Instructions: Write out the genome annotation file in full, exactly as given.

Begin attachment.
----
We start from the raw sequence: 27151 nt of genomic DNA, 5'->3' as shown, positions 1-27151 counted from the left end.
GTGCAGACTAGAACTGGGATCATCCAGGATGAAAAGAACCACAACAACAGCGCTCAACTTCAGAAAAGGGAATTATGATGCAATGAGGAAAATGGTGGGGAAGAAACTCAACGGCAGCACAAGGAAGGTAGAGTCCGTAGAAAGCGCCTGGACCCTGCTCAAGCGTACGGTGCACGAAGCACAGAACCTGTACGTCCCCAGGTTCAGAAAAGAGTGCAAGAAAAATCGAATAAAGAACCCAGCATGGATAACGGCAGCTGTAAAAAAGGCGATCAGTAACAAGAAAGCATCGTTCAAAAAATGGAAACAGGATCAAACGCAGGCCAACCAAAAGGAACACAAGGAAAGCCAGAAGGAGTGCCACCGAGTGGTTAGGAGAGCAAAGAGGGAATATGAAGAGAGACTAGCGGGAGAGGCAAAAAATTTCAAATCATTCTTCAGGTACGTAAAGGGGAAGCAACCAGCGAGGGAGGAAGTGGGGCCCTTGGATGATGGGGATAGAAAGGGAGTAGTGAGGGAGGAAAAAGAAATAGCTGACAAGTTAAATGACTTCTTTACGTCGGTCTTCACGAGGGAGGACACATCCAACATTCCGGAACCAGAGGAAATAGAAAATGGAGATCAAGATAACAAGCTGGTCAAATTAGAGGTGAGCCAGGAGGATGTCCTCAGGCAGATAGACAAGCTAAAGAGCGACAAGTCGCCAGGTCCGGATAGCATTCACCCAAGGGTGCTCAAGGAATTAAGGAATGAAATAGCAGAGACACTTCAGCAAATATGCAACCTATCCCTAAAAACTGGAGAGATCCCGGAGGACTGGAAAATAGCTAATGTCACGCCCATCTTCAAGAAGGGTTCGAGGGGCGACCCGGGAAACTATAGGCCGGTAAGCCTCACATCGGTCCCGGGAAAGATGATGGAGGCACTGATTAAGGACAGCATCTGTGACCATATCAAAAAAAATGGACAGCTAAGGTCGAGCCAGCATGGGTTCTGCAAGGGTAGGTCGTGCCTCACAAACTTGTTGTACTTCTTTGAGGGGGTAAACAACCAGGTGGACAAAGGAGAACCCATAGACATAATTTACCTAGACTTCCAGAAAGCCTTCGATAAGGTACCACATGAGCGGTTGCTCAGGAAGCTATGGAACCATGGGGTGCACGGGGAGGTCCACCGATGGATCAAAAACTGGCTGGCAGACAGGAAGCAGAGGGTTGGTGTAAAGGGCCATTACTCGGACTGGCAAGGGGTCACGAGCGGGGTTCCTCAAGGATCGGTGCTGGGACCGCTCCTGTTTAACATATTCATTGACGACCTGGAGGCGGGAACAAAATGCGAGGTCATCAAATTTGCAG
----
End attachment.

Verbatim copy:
We start from the raw sequence: 27151 nt of genomic DNA, 5'->3' as shown, positions 1-27151 counted from the left end.
GTGCAGACTAGAACTGGGATCATCCAGGATGAAAAGAACCACAACAACAGCGCTCAACTTCAGAAAAGGGAATTATGATGCAATGAGGAAAATGGTGGGGAAGAAACTCAACGGCAGCACAAGGAAGGTAGAGTCCGTAGAAAGCGCCTGGACCCTGCTCAAGCGTACGGTGCACGAAGCACAGAACCTGTACGTCCCCAGGTTCAGAAAAGAGTGCAAGAAAAATCGAATAAAGAACCCAGCATGGATAACGGCAGCTGTAAAAAAGGCGATCAGTAACAAGAAAGCATCGTTCAAAAAATGGAAACAGGATCAAACGCAGGCCAACCAAAAGGAACACAAGGAAAGCCAGAAGGAGTGCCACCGAGTGGTTAGGAGAGCAAAGAGGGAATATGAAGAGAGACTAGCGGGAGAGGCAAAAAATTTCAAATCATTCTTCAGGTACGTAAAGGGGAAGCAACCAGCGAGGGAGGAAGTGGGGCCCTTGGATGATGGGGATAGAAAGGGAGTAGTGAGGGAGGAAAAAGAAATAGCTGACAAGTTAAATGACTTCTTTACGTCGGTCTTCACGAGGGAGGACACATCCAACATTCCGGAACCAGAGGAAATAGAAAATGGAGATCAAGATAACAAGCTGGTCAAATTAGAGGTGAGCCAGGAGGATGTCCTCAGGCAGATAGACAAGCTAAAGAGCGACAAGTCGCCAGGTCCGGATAGCATTCACCCAAGGGTGCTCAAGGAATTAAGGAATGAAATAGCAGAGACACTTCAGCAAATATGCAACCTATCCCTAAAAACTGGAGAGATCCCGGAGGACTGGAAAATAGCTAATGTCACGCCCATCTTCAAGAAGGGTTCGAGGGGCGACCCGGGAAACTATAGGCCGGTAAGCCTCACATCGGTCCCGGGAAAGATGATGGAGGCACTGATTAAGGACAGCATCTGTGACCATATCAAAAAAAATGGACAGCTAAGGTCGAGCCAGCATGGGTTCTGCAAGGGTAGGTCGTGCCTCACAAACTTGTTGTACTTCTTTGAGGGGGTAAACAACCAGGTGGACAAAGGAGAACCCATAGACATAATTTACCTAGACTTCCAGAAAGCCTTCGATAAGGTACCACATGAGCGGTTGCTCAGGAAGCTATGGAACCATGGGGTGCACGGGGAGGTCCACCGATGGATCAAAAACTGGCTGGCAGACAGGAAGCAGAGGGTTGGTGTAAAGGGCCATTACTCGGACTGGCAAGGGGTCACGAGCGGGGTTCCTCAAGGATCGGTGCTGGGACCGCTCCTGTTTAACATATTCATTGACGACCTGGAGGCGGGAACAAAATGCGAGGTCATCAAATTTGCAG